Bring in all your current medical paperwork

Medical information is key to ensure that you pass your DOT physical. If you have certain health conditions that are under control, you can get exemptions for DOT requirements if you show that you’re maintaining healthy control. These include treatable medical conditions with your current prescriptions, vision aids like contacts/glasses, health activities, and similar information.

Any medical information allows your medical examiner to provide the most up-to-date picture of your health and ensure that you aren’t flagged for a false reading of an emerging chronic health condition. Take all of these tips and put them into action before your next physical to ensure your trucking career doesn’t skip a beat!

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Beginner Fitness Tips to Help Kickstart a Healthy Lifestyle

Making the decision to make healthy lifestyle changes is a big step. Once you’ve committed to a healthier version of you, it’s time to figure out how to actually achieve it. We know the process can be overwhelming, but we’re here to help! Beginner fitness is all about forming a routine and getting off to a positive start.

Make the Time

Adults need at least 150 minutes of moderate aerobic activity per week. This time may seem like a lot at first, but you can spread it out over 5 or 6 days of the week and still have an entire rest day! This activity can be broken up however you wish that will fit into your schedule. If that means taking a 20-minute walk during your lunch break then make sure you set aside the time to do it! A lack of time for fitness is one of the most common excuses people use, but the truth is, you really don’t need much time at all.

Don’t Get Discouraged

A new fitness routine can be discouraging. You may feel like you aren’t doing enough or progressing fast enough, but those negative thoughts will only drag you down. Try to surround yourself with positive people and positive thoughts to support your new lifestyle. If you feel yourself getting discouraged, find a workout buddy or friend to share your progress with!

Lift Weights

Weight training twice per week in addition to the aerobic activity of your choice is ideal. Lifting weights helps you to build muscle while you burn fat and interestingly enough, muscle naturally boosts your metabolism! Remember to start with a weight that you don’t have to struggle with and slowly reach higher weights overtime.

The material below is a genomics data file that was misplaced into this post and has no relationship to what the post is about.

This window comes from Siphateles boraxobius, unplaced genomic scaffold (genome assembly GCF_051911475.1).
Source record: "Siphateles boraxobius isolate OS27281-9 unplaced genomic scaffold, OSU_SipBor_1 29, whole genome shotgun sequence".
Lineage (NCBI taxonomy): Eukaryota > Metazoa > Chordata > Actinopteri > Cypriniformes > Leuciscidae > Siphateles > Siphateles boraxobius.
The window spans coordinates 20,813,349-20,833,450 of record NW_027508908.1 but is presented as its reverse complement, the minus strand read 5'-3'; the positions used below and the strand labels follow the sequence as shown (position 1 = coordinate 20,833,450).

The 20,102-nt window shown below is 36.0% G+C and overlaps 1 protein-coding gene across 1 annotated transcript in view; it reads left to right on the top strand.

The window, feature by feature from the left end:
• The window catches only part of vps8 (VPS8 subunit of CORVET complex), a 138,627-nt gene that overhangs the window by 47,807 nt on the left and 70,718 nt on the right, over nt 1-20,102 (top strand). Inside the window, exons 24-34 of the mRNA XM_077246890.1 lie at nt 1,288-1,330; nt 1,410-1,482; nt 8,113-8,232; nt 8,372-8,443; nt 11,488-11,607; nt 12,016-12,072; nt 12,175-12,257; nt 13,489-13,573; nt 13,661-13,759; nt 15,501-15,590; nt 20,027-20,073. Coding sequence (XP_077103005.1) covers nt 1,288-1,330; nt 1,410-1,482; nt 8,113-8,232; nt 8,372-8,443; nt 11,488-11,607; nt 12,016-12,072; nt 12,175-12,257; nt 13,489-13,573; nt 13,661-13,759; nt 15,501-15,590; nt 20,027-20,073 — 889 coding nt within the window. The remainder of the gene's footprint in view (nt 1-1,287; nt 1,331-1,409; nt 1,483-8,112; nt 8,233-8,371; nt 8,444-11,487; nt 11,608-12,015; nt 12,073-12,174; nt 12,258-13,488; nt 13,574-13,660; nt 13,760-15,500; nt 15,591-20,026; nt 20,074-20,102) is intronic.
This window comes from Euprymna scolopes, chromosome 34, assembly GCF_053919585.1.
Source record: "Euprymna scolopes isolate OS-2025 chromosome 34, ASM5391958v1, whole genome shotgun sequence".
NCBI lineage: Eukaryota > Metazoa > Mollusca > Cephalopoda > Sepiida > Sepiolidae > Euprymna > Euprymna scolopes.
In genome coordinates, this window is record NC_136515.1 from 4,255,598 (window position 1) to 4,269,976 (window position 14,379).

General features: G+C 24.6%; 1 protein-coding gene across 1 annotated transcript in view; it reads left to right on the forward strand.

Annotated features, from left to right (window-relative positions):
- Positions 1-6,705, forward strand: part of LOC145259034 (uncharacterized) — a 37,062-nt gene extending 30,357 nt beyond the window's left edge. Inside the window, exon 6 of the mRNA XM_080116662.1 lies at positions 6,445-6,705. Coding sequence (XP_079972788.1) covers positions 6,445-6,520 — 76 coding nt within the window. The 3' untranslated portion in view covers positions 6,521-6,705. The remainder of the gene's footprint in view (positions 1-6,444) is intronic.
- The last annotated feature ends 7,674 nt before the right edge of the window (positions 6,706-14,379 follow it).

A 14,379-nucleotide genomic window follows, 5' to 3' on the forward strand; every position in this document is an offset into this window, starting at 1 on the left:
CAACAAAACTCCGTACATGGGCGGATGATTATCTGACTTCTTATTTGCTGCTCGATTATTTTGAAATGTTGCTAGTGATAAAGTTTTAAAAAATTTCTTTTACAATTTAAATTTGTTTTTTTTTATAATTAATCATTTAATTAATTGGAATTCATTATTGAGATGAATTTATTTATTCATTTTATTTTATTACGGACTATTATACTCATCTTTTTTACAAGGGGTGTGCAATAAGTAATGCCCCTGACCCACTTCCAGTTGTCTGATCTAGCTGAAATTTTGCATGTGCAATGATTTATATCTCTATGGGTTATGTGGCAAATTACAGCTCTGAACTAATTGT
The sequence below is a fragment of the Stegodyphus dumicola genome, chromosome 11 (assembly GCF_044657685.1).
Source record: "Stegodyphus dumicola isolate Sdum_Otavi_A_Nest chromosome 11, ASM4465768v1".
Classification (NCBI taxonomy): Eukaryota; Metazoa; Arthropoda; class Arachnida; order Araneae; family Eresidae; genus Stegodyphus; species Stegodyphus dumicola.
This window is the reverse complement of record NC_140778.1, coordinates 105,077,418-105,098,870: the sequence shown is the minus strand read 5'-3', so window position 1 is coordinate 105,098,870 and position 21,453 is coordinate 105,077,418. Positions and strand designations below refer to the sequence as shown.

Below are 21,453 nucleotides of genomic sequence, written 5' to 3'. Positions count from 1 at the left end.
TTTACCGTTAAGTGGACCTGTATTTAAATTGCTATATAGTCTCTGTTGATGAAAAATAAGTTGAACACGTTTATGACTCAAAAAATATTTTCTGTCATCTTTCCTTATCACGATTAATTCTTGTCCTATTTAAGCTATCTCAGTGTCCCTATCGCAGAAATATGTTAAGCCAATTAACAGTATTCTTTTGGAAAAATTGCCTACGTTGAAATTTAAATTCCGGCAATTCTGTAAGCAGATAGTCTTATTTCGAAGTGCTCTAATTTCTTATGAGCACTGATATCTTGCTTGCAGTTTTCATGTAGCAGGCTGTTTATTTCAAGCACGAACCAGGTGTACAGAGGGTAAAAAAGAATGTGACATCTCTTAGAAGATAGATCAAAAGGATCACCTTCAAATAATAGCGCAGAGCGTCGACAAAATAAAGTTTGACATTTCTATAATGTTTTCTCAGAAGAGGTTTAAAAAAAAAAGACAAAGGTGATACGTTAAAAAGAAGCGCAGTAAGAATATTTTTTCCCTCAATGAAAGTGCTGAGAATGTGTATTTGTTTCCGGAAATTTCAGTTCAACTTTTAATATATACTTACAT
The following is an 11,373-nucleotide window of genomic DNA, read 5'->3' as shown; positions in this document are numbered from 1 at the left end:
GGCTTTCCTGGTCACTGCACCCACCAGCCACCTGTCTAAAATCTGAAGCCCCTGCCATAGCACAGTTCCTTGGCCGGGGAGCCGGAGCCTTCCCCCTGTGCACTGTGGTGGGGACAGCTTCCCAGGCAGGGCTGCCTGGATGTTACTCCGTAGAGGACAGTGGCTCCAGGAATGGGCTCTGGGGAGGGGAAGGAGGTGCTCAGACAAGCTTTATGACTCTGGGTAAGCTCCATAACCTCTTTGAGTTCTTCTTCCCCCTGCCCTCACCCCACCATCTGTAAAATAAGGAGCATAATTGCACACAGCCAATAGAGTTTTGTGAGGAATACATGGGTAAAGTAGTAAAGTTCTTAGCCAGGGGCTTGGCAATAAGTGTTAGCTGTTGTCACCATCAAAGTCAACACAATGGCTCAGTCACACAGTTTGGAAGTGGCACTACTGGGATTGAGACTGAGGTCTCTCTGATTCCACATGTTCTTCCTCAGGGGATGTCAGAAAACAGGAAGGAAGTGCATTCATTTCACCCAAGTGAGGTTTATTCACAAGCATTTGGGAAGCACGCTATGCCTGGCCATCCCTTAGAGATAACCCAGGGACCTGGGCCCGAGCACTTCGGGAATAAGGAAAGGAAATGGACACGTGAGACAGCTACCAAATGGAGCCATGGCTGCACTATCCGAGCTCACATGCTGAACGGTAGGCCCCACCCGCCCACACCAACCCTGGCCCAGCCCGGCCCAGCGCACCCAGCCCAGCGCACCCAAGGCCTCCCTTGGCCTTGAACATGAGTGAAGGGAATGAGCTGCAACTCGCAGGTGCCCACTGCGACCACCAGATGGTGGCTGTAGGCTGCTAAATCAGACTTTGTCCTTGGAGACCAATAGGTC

Increase Exercise Time Gradually

Once you’ve established some new healthy fitness habits, it’s time to take it to the next level. Slowly begin increasing the amount of time you spend exercising each day until you reach 300 minutes per week. That number probably seems intimidating, but it’s actually just 5 hours!

Fitness is a journey that doesn’t have a one size fits all approach. Your new fitness routine should be paired with a healthy diet for the best outcome. Avoid processed foods and eat natural, high-protein diets. You’ll have to listen to your body to achieve your fitness goals but remember, patience is the key to success!

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Sun-Related Health and Safety Tips for the Whole Family

Summertime is also sunshine time, which means that you’ll want your entire family adequately protected from health and safety risks of the sun.

Even though being outside can improve fitness and other wellness factors, you’ll want to limit any prolonged exposure to the sun whenever possible. This is because staying outside can lead to a variety of risks including painful sunburns, rapid dehydration, stroke and cardiovascular issues, and even melanoma risks.

However, there are a few tips and techniques that will allow you to stay out in the sun without experiencing any of these major healthcare risks. A list of all the best ways to keep the whole family summer-safe includes the following:

Always wear sunscreen when at the beach or outside elsewhere

Most people know that putting on sunscreen at the beach is the most effective way to reduce the chance of getting a sunburn. However, some people forget to put on sunscreen during other outdoor activities including hiking, biking, or similar recreational events.

Whenever any part of your body is exposed to the sun, there is a chance that you could get a sunburn or irritation. Make sure that you always carry SPF 30 sunscreen on your whenever you’re going outside. Additionally, make sure that your children re-apply sunscreen during sports or summer camp since it can sweat off during the day.

Drink plenty of water and have water on your persons to avoid dehydration

Summertime frolicking usually doesn’t consist of making sure you are perfectly hydrated throughout the day. But the risk of dehydration is still there if you aren’t prepared with water for any activities.

Bring a reusable water bottle if you think you’ll be outside for extended time periods in the sun. That way you will always have a way to refill and stay hydrated throughout the day. Additionally, drink water if you start to feel thirsty, light-headed, or dizzy in any way. This usually means that you’re starting to become increasingly dehydrated, which leads to potential health risks.

Take plenty of breaks in shady, cool areas when possible